And it is obvious why those responsible for the problem would wish to conceal the consequences. Presumably, they hope that these are just teething problems that will go away in due course.

          • Too often, the mainstream media might give you a very diluted version of events and you are forced to turn to alternate sources to gain a fuller picture.

      • patrick wagner

        “To break your enemy you must first strip him of his cultural identity.” [Simon Schama – A History of Britain]

        • dannybhoy

          Now that is very powerful. It fits in with the teachings of Antonio Gramsci.
          http://infed.org/mobi/antonio-gramsci-schooling-and-education/
          and the Frankfurt school..
          http://www.schillerinstitute.org/fid_91-96/921_frankfurt.html
          I quote..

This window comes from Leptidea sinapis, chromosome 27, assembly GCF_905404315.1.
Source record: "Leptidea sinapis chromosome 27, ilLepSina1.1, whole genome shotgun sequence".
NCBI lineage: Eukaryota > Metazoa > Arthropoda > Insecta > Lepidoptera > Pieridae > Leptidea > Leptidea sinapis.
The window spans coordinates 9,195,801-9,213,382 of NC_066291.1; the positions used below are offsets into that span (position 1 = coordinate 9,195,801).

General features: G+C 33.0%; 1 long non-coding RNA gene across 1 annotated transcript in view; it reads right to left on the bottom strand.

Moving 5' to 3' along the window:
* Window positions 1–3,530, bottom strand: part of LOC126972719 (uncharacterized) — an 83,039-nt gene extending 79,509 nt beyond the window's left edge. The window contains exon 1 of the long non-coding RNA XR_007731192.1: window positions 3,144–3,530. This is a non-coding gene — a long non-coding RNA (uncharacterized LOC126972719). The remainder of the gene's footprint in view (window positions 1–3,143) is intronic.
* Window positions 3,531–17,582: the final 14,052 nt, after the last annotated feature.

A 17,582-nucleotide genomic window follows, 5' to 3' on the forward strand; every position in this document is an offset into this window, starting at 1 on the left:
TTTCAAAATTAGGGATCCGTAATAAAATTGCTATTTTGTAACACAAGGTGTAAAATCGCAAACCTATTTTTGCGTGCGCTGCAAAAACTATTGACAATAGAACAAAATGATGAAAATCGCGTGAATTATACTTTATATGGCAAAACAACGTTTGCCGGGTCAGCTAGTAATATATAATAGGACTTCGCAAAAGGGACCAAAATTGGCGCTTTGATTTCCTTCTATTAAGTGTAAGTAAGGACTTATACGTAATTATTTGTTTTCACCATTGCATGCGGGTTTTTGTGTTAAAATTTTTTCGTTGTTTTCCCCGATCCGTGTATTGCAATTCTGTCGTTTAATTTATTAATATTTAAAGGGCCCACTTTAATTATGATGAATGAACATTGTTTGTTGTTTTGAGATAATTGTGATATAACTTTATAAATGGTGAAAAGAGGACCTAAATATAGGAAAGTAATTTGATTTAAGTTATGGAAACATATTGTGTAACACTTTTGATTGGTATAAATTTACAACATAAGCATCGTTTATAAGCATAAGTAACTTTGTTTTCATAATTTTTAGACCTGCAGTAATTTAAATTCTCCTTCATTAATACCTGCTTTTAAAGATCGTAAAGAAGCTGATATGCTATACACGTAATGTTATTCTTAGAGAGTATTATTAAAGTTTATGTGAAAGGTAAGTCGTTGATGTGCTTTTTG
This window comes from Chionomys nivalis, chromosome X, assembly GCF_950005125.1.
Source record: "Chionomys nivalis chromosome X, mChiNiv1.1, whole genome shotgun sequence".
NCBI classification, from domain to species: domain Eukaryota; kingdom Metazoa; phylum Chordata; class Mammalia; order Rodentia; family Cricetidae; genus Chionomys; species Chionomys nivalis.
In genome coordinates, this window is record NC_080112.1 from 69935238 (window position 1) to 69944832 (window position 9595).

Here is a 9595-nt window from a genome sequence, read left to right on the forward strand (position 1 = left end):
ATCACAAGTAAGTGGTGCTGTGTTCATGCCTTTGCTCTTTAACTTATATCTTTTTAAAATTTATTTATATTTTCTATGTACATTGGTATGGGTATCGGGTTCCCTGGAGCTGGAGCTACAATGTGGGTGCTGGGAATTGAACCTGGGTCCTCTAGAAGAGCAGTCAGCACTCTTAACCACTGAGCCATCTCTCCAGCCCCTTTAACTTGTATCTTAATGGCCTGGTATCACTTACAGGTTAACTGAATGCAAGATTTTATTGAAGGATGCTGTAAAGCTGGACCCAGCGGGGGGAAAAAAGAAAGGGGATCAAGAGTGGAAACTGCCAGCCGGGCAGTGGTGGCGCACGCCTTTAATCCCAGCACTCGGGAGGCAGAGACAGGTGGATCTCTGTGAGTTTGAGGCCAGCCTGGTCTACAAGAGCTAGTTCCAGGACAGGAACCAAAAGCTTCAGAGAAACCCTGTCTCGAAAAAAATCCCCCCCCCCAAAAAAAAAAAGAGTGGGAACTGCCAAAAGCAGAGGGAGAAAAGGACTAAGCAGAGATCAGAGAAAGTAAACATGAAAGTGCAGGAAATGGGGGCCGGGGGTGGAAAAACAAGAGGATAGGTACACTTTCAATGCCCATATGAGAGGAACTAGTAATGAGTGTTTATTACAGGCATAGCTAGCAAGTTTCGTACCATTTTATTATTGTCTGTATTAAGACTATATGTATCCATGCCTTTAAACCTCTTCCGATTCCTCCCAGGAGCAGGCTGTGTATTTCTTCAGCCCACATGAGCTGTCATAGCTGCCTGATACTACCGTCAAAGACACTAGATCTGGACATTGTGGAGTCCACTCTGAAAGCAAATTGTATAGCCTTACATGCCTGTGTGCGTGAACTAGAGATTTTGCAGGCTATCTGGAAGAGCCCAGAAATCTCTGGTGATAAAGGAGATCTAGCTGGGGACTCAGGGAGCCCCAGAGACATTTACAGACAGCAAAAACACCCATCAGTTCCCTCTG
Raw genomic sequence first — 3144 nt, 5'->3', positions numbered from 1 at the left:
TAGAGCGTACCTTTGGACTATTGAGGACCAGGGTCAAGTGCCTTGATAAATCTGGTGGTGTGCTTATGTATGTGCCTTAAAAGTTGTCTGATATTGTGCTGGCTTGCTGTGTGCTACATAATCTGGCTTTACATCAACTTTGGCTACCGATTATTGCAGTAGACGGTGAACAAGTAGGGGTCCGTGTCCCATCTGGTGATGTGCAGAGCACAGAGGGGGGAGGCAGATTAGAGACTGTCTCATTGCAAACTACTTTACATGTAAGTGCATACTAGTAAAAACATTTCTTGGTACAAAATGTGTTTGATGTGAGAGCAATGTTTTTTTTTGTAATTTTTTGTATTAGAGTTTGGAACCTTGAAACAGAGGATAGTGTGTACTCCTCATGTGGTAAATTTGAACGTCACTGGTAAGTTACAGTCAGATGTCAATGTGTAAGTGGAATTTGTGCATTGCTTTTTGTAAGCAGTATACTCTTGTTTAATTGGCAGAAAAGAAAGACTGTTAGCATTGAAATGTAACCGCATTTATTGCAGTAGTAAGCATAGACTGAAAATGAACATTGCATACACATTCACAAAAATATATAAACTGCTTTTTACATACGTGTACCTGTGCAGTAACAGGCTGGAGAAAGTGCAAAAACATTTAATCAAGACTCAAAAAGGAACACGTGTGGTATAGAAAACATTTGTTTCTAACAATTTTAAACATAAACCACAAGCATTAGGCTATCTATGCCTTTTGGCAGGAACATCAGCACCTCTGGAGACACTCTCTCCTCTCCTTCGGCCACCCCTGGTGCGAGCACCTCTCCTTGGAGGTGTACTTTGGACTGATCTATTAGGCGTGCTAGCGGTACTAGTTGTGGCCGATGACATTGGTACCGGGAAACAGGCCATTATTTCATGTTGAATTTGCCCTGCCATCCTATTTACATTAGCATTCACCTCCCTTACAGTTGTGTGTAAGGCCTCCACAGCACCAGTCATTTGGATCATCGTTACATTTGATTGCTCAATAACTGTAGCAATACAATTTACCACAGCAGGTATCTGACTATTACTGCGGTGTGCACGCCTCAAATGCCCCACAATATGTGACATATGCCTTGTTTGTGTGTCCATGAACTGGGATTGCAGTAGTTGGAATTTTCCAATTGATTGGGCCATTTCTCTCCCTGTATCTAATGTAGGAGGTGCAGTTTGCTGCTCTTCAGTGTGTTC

“The cultural shift away from the Renaissance ideas that built the modern world, was due to a kind of freemasonry of ugliness. In the beginning, it was a formal political conspiracy to popularize theories that were specifically designed to weaken the soul of Judeo-Christian civilization in such a way as to make people believe that creativity was not possible, that adherence to universal truth was evidence of authoritarianism, and that reason itself was suspect. This conspiracy was decisive in planning and developing, as means of social manipulation, the vast new sister industries of radio, television, film, recorded music, advertising, and public opinion polling. The pervasive psychological hold of the media was purposely fostered to create the passivity and pessimism which afflict our populations today. So successful was this conspiracy, that it has become embedded in our culture; it no longer needs to be a “conspiracy,” for it has taken on a life of its own. ”